Program Duration: 1–3 years
Above: Diffusion-perfusion mismatch; panels one and two display a lack of perfusion, panels three and four are following reperfusion
With a focus on clinical practice and research, the ACGME-accredited Vascular Neurology Fellowship at the NIH/NINDS Stroke Program is designed for neurologists who seek to become experts in the management of cerebrovascular disorders. The program is oriented toward emergency management of stroke with emphasis in neuroimaging, thrombolysis, and other novel therapeutic and diagnostic approaches. The program offers a one-year ACGME accredited fellowship with the opportunity to extend the fellowship for a research-focused second (and possibly third) non-ACGME accredited year for those interested in an academic or research track.
Area of Current Research
The clinical and research activities of the NIH Stroke Program take place at the NIH Clinical Center, Suburban Hospital (a 239-bed community hospital and a member of Johns Hopkins Medicine located directly across from the NIH Campus), and Washington Hospital Center (a 926-bed academic medical center located in Washington, DC). This unique program design orients the Fellow to the role of vascular neurology in both academic and community hospital settings while providing access to greater diversity in disease etiology.
Both basic and clinical research experience is available. Bench research addresses both the cellular regulation of ischemic tolerance and the inflammatory and immune mechanisms that are acting in the initiation and progression of strokes. Promising agents or interventions for effective prevention or treatment of stroke that emerge from such studies enter a translational path. The clinical research seeks to make scientific advances toward new stroke therapies by developing, validating and testing imaging markers for use in clinical trials and practice. The overall approach is to: (1) investigate early pathobiological events in the evolving lesion in human stroke; (2) identify candidate imaging biomarkers of disease mechanisms or progression that are linked to clinical outcomes and therapeutic efficacy; and (3) use these markers as a basis for innovative clinical trial designs of novel therapeutic approaches in Phase II “proof of principle” trials. The NIH/NINDS Stroke Program is one of only eight Specialized Program of Translational Research in Acute Stroke (SPOTRIAS) sites, a national network of centers that perform early-phase clinical projects, share data, and promote new approaches to acute stroke therapy. As members of this network, the Program’s vascular neurology Fellows have access to experts and opportunities for research collaborations that are unparalleled.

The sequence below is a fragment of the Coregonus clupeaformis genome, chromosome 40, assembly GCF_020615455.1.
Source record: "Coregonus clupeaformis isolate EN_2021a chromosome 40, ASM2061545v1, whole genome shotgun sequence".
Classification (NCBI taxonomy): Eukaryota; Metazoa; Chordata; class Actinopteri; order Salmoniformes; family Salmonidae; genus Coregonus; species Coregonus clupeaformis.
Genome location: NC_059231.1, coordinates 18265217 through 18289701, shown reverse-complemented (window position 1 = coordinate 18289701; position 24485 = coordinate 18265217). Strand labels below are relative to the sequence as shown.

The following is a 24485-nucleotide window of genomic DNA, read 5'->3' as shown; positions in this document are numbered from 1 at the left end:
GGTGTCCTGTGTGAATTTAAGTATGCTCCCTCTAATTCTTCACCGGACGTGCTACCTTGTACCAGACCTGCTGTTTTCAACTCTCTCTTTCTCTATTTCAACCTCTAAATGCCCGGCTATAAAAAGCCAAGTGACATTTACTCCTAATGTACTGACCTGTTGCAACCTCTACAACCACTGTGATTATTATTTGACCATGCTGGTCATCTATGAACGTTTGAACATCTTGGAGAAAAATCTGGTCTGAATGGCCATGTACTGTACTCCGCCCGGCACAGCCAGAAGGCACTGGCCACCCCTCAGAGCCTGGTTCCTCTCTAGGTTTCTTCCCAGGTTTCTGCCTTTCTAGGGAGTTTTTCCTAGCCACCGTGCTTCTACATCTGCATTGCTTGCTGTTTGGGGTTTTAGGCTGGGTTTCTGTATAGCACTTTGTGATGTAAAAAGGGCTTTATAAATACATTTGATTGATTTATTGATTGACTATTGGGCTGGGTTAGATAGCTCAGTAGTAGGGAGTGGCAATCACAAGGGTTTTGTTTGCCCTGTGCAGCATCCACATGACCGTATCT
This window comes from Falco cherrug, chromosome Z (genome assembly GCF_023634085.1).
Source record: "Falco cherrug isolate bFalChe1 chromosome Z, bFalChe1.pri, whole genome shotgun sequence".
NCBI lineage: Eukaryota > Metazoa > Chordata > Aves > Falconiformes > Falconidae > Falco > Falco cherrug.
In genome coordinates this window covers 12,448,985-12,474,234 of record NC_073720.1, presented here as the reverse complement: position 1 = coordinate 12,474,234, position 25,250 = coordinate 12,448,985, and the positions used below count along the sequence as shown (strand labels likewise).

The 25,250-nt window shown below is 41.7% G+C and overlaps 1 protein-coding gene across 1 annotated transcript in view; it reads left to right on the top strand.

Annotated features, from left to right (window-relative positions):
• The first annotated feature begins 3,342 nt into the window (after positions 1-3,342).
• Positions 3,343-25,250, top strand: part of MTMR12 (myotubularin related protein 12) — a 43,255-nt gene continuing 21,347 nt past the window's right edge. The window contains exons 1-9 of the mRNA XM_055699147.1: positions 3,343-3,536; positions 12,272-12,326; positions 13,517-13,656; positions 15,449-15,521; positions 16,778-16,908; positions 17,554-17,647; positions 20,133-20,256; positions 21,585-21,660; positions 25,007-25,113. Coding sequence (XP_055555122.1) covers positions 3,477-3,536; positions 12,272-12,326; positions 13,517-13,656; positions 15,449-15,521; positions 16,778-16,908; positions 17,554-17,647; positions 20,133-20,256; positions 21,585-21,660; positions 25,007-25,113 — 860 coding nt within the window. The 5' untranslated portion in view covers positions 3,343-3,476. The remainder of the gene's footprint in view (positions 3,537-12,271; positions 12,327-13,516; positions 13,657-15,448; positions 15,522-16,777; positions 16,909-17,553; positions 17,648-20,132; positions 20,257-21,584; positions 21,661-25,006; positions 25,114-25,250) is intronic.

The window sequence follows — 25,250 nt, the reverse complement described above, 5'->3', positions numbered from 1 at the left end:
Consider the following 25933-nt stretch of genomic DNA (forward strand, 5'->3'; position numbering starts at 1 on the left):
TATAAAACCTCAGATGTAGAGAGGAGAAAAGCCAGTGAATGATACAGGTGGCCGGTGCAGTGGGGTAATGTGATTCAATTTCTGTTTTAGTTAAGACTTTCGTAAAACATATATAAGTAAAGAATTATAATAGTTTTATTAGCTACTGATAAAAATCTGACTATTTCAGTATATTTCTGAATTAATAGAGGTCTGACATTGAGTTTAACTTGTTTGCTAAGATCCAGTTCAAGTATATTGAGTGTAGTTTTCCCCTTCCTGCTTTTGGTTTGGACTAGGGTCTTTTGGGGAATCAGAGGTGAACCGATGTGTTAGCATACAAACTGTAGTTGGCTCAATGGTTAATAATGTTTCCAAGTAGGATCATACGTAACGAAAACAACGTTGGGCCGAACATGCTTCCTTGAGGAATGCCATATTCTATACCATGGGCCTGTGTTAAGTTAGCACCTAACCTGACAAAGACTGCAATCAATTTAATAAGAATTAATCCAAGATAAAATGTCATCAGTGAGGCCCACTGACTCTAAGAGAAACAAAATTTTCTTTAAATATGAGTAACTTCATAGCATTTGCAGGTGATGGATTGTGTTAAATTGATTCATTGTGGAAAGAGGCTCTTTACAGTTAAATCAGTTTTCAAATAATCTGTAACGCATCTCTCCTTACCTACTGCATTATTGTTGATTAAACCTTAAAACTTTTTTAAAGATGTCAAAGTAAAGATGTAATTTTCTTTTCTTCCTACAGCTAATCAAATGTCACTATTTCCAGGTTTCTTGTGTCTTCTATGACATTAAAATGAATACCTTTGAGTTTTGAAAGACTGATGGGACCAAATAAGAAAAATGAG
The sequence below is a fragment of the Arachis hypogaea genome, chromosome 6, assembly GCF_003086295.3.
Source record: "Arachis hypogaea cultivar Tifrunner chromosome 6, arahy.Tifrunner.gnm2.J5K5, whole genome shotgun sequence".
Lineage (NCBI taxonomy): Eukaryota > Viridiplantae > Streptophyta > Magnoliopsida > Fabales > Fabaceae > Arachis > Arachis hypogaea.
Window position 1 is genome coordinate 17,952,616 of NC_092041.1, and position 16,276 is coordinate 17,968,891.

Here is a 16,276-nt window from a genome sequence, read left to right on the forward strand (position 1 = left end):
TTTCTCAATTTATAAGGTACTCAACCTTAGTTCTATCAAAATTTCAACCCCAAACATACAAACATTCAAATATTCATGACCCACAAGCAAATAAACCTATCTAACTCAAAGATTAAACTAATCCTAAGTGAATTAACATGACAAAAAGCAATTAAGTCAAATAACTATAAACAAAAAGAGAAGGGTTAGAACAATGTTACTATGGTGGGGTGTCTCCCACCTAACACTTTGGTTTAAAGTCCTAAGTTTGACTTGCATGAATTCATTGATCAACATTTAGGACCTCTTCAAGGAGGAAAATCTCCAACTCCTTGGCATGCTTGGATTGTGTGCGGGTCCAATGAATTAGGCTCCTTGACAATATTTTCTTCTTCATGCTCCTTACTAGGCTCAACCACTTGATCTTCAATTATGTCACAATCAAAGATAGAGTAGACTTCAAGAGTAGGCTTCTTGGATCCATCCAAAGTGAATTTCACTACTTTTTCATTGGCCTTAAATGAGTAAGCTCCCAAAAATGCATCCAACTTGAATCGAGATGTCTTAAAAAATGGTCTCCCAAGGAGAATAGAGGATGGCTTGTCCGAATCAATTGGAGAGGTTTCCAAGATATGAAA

• MRI-guided enhancement of diagnosis and management of Acute Stroke
• Supplementary measures to augment the efficacy, safety, and appropriate use of tPA
• Translational stroke prevention research
• Translational stroke treatment research
John Hallenbeck, M.D., Chief, Stroke Branch, firstname.lastname@example.org
Walter Koroshetz, M.D., Director, NINDS, email@example.com
Richard Benson, M.D., Ph.D., Associate Medical Director, Washington Hospital Center, Stroke Center, firstname.lastname@example.org
Amie Hsia, M.D., Medical Director, Washington Hospital Center, Stroke Center, email@example.com
Lawrence Latour, Ph.D., Staff Scientist, Stroke Diagnostics and Therapeutics Section, firstname.lastname@example.org
Richard Leigh, M.D., Assistant Clinical Investigator, Neuro Vascular Brain Imaging Unit, email@example.com
John Lynch, D.O., M.P.H., Staff Clinician, Stroke Diagnostics and Therapeutics Section, firstname.lastname@example.org
Jose Merino, M.D., Vascular Neurologist, John Hopkins Community Physicians, email@example.com
Zurab Nadareishvili, M.D., Medical Director, Suburban Hospital Stroke Center
Christine Turtzo, M.D., Staff Clinician, Stroke Branch, firstname.lastname@example.org